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"Analysis of Bernard Shaw’s 'Candida' " (Part 1)

Updated on October 23, 2016

George Bernard Shaw

Shaw: A Fabian Socialist

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Introduction and Section 1

In Candida, Bernard Shaw continued use of many of his familiar themes and theatrical genres, and composed what he believed would speak to the current English mindset. What resulted was what critics [Berst lists several in his footnote] now consider as “Shaw’s most perfect play (frequently for different reasons), and of all Shaw’s works this one has passed through the critics’ wringer more than any other except Saint Joan” (39). The following section examines Shaw’s motive for writing this play in light of societal factors and some of the critical responses he received.

I. Shaw’s Reactions to Current Societal Factors

Shaw wrote Candida, one of his Pleasant Plays, in the fall of 1894. In his Preface, he confesses that a trip to Florence art galleries in that year depressed him, having noticed how the Renaissance had destroyed the purity of medieval religious art (Nelson x). Whereas the Middle Ages’ vitality and simplicity regarding life thrilled him—a vitality reflected in Giotto’s fascination with nature as nature: a clear departure from the accepted Byzantine representation which regarded nature as mere background (Schaeffer 12)—the Renaissance through Raphael’s standardizing influence“ substituted Greek myth and fanciful figures for Biblical motifs” provoked in him the opposite emotion (Nelson x). When he returned to England, however, Shaw encountered several Pre-Raphaelite church paintings that convinced him religion was making a comeback in his land. Inspired by this phenomenon, he concludes: “the time was ripe for a pre-Raphaelite play” (5).

Begun in 1848 as a movement of young artists, the pre-Raphaelite Brotherhood gathered together for one purpose: “to catch in their works a moment of life and truth” (xi). Quoting Ruskin, a famous art critic, Nelson notes that these men sought “absolute, uncompromising truth . . . from nature, and nature only.” Turning away from “established techniques and orthodox subjects,” the Brotherhood “painted life in all its flux and mystery” (xi). Under Ruskin’s influence, the movement’s paintings bifurcated into two highly disparate, but nevertheless compatible emphases: one which considered contemporary problems realistically and the other which approached life from an ultra-romantic perspective. What Shaw did in Candida was to lump together both the art movement and the social and religious phenomena that he saw was also gaining ground—Christian Socialism and Anglo-Catholicism—under the term “Pre-Raphaelite” (Crompton 32). This merging explains Shaw’s oft-quoted comment in his “Preface”: “To distill the quintessential drama from pre-Raphaelitism, medieval or modern, it must be shewn at its best in conflict with the first broken, nervous, stumbling attempts to formulate its own revolt against itself as it develops into something higher” (Nelson, xii). An examination of the Hegelian influence evidenced here will appear later in this paper.

The time, however, was not yet ripe for such a play; Shaw’s themes did not seem to mesh well with the spirit of the age. Friends Edward Carpenter and Beatrice Webb, to whom he read the manuscript, contended that it would fail. Webb used many choice words to describe Candida as “a sentimental prostitute” (Nelson vii). Regarding Webb’s opinion, Winsten writes that “she saw in Candida a commonplace woman, the usual unsatisfied wife who sought to recapture youth in her middle life by using feminine devices to humiliate both her husband and the romantic victim” (96). When performances of the play actually ran in England, they received a critical “one thumb down.” Laurence records the 1895 opinion of Sir Charles Wyndham (1837-1919), an actor-manager who produced the best-known plays of Henry Arthur Jones, as a rejection of Candida because it was “twenty years ahead of its time” (252). Nelson concurs with this assessment (viii). Not until 1904 when Granville-Barker ran the play at the Royal Court Theatre in London did it experience real success and approval (vii). A similar treatment of Candida occurred in the United States, as it received acceptance in 1904 (viii). No one explicitly states why a decade passed before the play made an impact.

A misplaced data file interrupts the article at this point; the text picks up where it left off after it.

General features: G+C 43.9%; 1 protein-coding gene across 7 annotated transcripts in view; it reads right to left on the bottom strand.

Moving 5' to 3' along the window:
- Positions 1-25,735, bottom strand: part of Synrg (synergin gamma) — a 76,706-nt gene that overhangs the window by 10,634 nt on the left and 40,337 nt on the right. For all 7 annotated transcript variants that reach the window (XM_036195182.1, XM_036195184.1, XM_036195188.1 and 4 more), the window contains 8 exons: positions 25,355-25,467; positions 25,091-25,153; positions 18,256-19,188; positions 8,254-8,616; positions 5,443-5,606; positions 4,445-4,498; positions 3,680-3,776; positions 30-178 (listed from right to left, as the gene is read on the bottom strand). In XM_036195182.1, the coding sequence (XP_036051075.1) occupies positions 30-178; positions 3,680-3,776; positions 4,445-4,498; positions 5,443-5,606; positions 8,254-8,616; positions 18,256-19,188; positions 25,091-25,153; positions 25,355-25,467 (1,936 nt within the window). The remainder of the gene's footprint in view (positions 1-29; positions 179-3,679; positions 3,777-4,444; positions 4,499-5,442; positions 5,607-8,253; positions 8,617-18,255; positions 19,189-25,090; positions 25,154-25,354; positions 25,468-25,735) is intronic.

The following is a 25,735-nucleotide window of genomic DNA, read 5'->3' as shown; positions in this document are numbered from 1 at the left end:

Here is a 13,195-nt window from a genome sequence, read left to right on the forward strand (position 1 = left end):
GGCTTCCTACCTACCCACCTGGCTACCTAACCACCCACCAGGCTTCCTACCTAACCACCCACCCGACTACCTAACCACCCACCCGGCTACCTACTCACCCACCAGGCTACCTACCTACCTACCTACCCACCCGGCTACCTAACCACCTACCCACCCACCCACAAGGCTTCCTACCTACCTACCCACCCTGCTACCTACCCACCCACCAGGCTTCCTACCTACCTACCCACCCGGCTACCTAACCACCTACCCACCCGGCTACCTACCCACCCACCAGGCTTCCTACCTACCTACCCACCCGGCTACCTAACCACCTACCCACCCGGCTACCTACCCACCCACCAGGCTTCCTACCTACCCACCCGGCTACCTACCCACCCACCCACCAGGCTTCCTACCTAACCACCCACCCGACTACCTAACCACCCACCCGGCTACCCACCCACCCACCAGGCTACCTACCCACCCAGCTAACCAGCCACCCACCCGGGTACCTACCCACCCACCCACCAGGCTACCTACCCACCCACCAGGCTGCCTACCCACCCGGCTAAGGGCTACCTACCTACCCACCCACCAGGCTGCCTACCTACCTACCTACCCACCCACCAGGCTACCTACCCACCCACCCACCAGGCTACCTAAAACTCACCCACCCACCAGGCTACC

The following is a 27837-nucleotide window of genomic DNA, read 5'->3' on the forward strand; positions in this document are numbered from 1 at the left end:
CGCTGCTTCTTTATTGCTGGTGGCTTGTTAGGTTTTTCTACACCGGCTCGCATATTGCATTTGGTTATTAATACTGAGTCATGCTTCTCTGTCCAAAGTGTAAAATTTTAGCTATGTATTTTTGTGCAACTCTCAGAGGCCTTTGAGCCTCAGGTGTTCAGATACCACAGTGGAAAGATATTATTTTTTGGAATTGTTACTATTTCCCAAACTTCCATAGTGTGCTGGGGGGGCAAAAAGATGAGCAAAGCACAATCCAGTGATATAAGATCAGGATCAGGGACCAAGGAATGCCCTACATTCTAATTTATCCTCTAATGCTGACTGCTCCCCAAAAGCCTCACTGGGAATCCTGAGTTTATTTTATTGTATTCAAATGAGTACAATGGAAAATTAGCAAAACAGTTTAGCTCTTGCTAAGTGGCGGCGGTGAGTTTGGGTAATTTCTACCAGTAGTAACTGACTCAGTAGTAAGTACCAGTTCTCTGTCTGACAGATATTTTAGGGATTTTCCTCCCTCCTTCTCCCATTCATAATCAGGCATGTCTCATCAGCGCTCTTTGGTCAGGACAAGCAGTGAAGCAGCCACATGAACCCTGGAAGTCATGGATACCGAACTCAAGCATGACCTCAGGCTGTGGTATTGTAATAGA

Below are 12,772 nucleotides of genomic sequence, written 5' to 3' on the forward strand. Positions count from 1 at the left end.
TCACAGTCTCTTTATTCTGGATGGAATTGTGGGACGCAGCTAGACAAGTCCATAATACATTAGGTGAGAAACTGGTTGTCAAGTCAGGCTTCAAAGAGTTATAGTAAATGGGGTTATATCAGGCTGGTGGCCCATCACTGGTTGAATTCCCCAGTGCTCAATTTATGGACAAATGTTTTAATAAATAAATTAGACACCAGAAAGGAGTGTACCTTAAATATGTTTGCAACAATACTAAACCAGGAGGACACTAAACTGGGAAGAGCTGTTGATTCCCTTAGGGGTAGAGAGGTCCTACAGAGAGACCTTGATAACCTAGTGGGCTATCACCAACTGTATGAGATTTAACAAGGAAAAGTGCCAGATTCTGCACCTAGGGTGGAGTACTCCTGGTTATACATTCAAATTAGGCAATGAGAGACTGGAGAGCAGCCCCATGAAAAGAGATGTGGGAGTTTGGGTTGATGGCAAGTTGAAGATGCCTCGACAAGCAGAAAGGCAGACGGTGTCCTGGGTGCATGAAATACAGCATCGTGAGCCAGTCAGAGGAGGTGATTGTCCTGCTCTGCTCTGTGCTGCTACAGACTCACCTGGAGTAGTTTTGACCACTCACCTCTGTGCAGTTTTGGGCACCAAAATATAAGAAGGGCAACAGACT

Scene from Candida

Critical Approaches (Section 2)

Critics have approached Candida primarily in three ways: First, Shaw presents a love triangle that finds resolution through Candida’s maternal wisdom. Serving as a catalyst, she unravels “a bizarre love duel between her unenlightened husband and her immature but imaginative poet-lover.” The “mother-woman” teaches her husband the realities of marriage and the poet, common sense. This perspective has achieved the position of “most popular” among the major choices.

Second, Shaw exhibits both Morell and Candida as unenlightened philistines, “Morell with an idealistic bent, Candida with a domestic bent.” Marchbanks acts as the catalyst who shows the Morells the shallowness of their marriage, and who “goes off into the night, seeking a greater world of poetic insight and philosophic reality.”

Third, Shaw highlights Morell as “the less dramatic moral epicenter” instead of the charismatic Candida or the imaginative-philosophical Marchbanks. He reflects a “social integrity and personal humaneness which the other two characters lack” (Berst 42). Although neglected in most critical discussions, this viewpoint receives Berst’s support (43). All three positions contain elements that ring true to the play; which one mirrors the author’s original intention best Shaw probably does not even know.

© 2015 glynch1

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